Tax debts can be a burden. And some of you may feel like you’re in over your head. Unfortunately, sometimes, this is true. And in those cases come Offers In Compromise. Here’s our guide to Offers in Compromise, what they are, and what they can to for you.
What Is An Offer In Compromise
An Offer In Compromise (OIC) is essentially an agreement you come to with the Internal Revenue Service (IRS) in order to settle your tax debts. Not everyone who owes a tax debt is eligible for an OIC; it’s specifically made for those who are not going to be able to pay during the time that the IRS has to collect from them. If the OIC amount you’re offering to pay back is less than the reasonable collection potential (RCP), the IRS won’t usually accept it.
The RCP is a measure of one’s ability to pay back their tax debts. It includes the value that can be realized from the taxpayer’s assets, such as real property, automobiles, bank accounts, and other property. An RCP also accounts for potential future income.
Qualifying For An Offer In Compromise
There are three main situations where the IRS considers an OIC. These are the basic qualifications.
Doubt As To Collectibility
This, as the name suggests, “doubt as to collectibility” is when the IRS has a reasonable doubt as to whether or not they’ll be able to collect an owed debt within a certain period of time. To determine your collectibility status, the IRS considers the following three questions. If you answer “no” to these questions, your offer has a higher chance of being accepted.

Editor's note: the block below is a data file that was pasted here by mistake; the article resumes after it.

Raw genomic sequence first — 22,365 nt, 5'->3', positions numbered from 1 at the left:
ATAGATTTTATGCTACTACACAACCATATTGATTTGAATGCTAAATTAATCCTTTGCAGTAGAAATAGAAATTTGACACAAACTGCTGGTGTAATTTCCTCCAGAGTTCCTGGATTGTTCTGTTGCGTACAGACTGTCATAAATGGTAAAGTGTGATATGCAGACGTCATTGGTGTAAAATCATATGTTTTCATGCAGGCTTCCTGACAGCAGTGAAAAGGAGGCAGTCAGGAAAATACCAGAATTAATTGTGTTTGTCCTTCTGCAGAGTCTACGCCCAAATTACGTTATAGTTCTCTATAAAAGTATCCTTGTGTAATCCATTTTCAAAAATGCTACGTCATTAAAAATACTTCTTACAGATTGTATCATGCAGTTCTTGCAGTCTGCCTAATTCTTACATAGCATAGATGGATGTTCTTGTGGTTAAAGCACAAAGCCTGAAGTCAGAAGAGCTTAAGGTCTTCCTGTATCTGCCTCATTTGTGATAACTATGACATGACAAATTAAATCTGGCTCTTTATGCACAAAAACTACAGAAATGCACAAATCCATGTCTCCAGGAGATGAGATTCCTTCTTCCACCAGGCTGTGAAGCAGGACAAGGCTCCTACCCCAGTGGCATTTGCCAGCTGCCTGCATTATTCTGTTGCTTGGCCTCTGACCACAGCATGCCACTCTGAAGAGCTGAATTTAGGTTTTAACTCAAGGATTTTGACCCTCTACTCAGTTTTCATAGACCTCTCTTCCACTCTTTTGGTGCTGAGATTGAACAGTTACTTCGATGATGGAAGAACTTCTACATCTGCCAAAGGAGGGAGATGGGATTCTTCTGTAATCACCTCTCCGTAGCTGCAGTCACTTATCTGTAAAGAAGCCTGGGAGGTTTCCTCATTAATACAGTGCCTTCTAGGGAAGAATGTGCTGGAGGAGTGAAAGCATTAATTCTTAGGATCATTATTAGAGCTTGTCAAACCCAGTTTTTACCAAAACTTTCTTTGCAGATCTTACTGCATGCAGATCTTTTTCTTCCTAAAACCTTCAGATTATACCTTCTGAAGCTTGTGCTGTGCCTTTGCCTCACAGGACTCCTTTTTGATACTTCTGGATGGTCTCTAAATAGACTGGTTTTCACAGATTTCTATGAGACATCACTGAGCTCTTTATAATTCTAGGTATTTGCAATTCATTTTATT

- Question #1: Will the IRS be able to collect more via forced collections than by accepting your offer? The IRS needs to believe it is getting the best deal possible.
- Question #2: Does it look like your current financial situation will improve over time? If yes, and the IRS could collect the debt in the near future, it won’t accept the offer.
- Question #3: Will other people have reasonable cause to think that the OIC was in some way inappropriate?
Any offer made to the IRS must be at least as much as your RCP. You can calculate your RCP the same way as the IRS using a 433-A (OIC) form. Your RCP is equal to net income (monthly disposable income) multiplied by the payment period (12 or 24) plus equity in assets.
Doubt As To Liability
If an assessor or your tax debt makes a mistake when coming up with your tax bill or if an examiner refuses to accept your tax documents the IRS may consider there to be “doubt as to liability” which can, in some cases, qualify you to receive an offer in compromise.
Effective Tax Administration
You may also qualify for an OIC if you can prove that paying your tax debts would cause you serious financial hardship.
Other Minor Requirements:
Aside from falling into at least one of the three categories above there are also some other, more minor requirements to qualify for an OIC:
- You cannot currently be going through bankruptcy
- You must have filed all federal tax returns you are required to file
- If a business wants to apply, for the current quarter, it must have made all required federal deposits
- If a business’s sole proprietor and or partner owes, s/he must personally be in compliance with estimated tax payments
- You must submit the required documents.
If you need a tax attorney, give Ayar Law a call today at (248) 262-3400 for a free, confidential, no-obligation consultation.